the seed, since redundant downloads waste the op- BitTorrent does no central resource allocation. Each
portunity for the seed to get more information out. peer is responsible for attempting to maximize its
Rarest first does a good job of only downloading new own download rate. Peers do this by downloading
pieces from the seed, since downloaders will be able from whoever they can and deciding which peers to
to see that their other peers have pieces the seed has upload to via a variant of tit-for-tat. To cooper-
uploaded already. ate, peers upload, and to not cooperate they ’choke’
For some deployments the original seed is eventu- peers. Choking is a temporary refusal to upload; It
ally taken down for cost reasons, leaving only current stops uploading, but downloading can still happen

and the connection doesn’t need to be renegotiated tially uses a rolling 20-second average. Former chok-
when choking stops. ing algorithms used information about long-term net
The choking algorithm isn’t technically part of the transfer amounts, but that performed poorly because
BitTorrent wire protocol, but is necessary for good the value of bandwidth shifts rapidly over time as re-
performance. A good choking algorithm should uti- sources go away and become available.
lize all available resources, provide reasonably consis- To avoid situations in which resources are wasted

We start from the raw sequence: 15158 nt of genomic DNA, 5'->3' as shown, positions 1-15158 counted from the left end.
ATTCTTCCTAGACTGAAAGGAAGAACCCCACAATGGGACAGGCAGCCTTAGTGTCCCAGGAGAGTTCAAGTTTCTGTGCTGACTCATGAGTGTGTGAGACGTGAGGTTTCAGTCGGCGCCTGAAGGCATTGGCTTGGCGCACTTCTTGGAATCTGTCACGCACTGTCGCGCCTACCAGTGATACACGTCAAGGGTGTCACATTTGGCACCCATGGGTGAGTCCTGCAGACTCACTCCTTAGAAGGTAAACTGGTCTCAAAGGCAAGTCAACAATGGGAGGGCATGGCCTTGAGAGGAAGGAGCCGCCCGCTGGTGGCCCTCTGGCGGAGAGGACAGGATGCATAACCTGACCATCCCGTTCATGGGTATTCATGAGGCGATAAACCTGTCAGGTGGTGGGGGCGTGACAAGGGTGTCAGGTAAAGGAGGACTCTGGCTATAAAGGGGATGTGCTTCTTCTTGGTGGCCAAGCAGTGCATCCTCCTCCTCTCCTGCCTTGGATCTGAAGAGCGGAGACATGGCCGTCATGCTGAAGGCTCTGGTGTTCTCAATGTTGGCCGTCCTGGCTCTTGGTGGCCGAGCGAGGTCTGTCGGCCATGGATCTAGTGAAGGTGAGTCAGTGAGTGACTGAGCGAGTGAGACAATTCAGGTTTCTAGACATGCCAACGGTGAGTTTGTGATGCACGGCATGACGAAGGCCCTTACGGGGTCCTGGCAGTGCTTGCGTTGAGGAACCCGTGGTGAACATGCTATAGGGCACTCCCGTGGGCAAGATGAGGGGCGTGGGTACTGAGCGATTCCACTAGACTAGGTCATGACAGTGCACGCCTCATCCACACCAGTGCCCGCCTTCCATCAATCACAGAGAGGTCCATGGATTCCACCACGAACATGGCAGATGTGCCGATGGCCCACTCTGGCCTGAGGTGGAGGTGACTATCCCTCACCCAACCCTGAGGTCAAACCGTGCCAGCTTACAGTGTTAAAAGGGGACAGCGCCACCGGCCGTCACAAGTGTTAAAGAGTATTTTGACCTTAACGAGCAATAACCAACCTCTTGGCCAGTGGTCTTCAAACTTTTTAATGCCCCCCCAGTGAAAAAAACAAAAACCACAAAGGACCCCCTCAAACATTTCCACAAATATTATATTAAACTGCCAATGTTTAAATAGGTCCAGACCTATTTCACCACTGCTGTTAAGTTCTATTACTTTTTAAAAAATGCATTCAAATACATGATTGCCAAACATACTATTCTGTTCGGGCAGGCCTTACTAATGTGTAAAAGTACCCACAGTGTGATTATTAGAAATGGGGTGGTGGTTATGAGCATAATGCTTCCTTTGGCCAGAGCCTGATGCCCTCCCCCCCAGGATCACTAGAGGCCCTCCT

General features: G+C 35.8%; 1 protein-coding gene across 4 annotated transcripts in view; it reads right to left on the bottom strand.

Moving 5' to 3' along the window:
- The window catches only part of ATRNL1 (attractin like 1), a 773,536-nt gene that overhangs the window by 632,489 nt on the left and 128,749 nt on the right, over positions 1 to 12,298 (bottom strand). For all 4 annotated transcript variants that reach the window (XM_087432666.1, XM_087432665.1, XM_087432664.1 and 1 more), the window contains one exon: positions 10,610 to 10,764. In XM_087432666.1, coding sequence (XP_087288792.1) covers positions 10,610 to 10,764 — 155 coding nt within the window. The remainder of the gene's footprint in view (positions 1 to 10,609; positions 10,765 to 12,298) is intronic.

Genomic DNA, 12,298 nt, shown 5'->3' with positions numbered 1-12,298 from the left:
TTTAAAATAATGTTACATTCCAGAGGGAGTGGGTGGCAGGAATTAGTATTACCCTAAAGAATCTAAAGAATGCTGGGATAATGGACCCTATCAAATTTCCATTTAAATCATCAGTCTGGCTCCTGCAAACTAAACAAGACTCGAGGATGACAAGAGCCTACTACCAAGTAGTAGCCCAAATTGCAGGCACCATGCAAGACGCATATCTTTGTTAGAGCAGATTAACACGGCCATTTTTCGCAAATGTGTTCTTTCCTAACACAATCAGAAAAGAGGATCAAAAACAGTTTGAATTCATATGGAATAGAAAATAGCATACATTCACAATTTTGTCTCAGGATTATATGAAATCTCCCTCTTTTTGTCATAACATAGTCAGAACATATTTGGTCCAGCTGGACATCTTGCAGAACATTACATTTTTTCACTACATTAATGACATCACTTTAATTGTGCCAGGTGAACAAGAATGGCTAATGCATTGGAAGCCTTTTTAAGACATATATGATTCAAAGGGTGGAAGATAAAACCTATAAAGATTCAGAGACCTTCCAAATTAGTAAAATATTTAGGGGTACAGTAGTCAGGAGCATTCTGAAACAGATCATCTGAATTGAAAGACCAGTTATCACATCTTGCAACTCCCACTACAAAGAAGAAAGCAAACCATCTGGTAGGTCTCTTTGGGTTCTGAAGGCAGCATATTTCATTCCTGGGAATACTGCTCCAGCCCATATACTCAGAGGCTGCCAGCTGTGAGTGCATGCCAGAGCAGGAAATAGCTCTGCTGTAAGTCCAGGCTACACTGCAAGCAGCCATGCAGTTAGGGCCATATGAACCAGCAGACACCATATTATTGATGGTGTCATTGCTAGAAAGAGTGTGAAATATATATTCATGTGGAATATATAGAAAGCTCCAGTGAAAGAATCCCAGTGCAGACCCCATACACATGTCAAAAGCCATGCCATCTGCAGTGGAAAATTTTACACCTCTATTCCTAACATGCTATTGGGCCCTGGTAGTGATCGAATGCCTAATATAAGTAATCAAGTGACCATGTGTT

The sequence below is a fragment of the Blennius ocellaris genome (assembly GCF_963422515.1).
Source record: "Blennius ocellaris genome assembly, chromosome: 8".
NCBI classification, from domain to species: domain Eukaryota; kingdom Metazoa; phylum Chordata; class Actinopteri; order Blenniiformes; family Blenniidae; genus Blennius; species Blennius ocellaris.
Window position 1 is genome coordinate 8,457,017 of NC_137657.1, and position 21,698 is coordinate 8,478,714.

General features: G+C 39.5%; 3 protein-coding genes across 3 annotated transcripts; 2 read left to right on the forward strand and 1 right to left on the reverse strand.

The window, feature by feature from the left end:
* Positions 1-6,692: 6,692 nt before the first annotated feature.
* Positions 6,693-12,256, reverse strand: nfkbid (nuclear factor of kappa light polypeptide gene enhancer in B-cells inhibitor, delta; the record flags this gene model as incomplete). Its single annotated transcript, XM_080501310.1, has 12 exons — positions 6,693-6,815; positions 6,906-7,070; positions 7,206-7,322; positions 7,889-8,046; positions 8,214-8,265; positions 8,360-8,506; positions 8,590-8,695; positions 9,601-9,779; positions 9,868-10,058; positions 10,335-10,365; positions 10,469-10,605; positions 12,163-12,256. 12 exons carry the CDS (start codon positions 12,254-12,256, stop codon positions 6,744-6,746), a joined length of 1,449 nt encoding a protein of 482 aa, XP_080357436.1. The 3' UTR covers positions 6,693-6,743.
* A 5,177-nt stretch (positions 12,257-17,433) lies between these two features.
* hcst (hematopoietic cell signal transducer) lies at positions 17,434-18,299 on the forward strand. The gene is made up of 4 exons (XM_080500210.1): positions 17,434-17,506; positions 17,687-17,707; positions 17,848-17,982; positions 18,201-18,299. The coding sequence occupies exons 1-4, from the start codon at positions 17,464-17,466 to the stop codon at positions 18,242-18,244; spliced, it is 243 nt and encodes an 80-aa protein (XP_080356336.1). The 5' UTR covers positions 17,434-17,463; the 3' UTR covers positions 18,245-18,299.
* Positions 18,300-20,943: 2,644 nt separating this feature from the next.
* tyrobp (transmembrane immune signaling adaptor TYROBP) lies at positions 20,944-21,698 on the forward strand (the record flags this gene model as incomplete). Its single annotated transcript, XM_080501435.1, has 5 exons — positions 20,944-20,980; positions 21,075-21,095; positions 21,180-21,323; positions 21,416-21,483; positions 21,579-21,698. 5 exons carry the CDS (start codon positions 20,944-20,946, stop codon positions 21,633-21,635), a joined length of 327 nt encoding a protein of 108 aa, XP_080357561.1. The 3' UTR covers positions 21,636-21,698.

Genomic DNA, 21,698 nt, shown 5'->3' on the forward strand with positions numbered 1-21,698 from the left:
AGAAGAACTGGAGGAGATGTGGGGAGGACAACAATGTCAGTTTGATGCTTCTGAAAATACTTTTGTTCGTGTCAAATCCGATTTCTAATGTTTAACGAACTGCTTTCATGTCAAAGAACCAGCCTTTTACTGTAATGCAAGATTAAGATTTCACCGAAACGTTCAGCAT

tent download rates for everyone, and be somewhat by rapidly choking and unchoking peers, BitTorrent
resistant to peers only downloading and not upload- peers recalculate who they want to choke once every
ing. ten seconds, and then leave the situation as is until
the next ten second period is up. Ten seconds is a
3.1 Pareto Efficiency long enough period of time for TCP to ramp up new
transfers to their full capacity.
Well known economic theories show that systems
which are pareto efficient, meaning that no two coun-
terparties can make an exchange and both be hap- 3.3 Optimistic Unchoking
pier, tend to have all of the above properties. In
Simply uploading to the peers which provide the best
computer science terms, seeking pareto efficiency is a
download rate would suffer from having no method of
local optimization algorithm in which pairs of coun-
discovering if currently unused connections are bet-
terparties see if they can improve their lot together,
ter than the ones being used. To fix this, at all times
and such algorithms tend to lead to global optima.
a BitTorrent peer has a single ‘optimistic unchoke’,
Specifically, if two peers are both getting poor recip-
which is unchoked regardless of the current download
rocation for some of the upload they are providing,
rate from it. Which peer is the optimistic unchoke is
they can often start uploading to each other instead
rotated every third rechoke period (30 seconds). 30
and both get a better download rate than they had
seconds is enough time for the upload to get to full
capacity, the download to reciprocate, and the down-
BitTorrent’s choking algorithms attempt to achieve
load to get to full capacity. The analogy with tit-
pareto efficiency using a more fleshed out version of
for-tat here is quite remarkable; Optimistic unchokes
tit-for-tat than that used to play prisoner’s dilemma.
correspond very strongly to always cooperating on
Peers reciprocate uploading to peers which upload to
the first move in prisoner’s dilemma.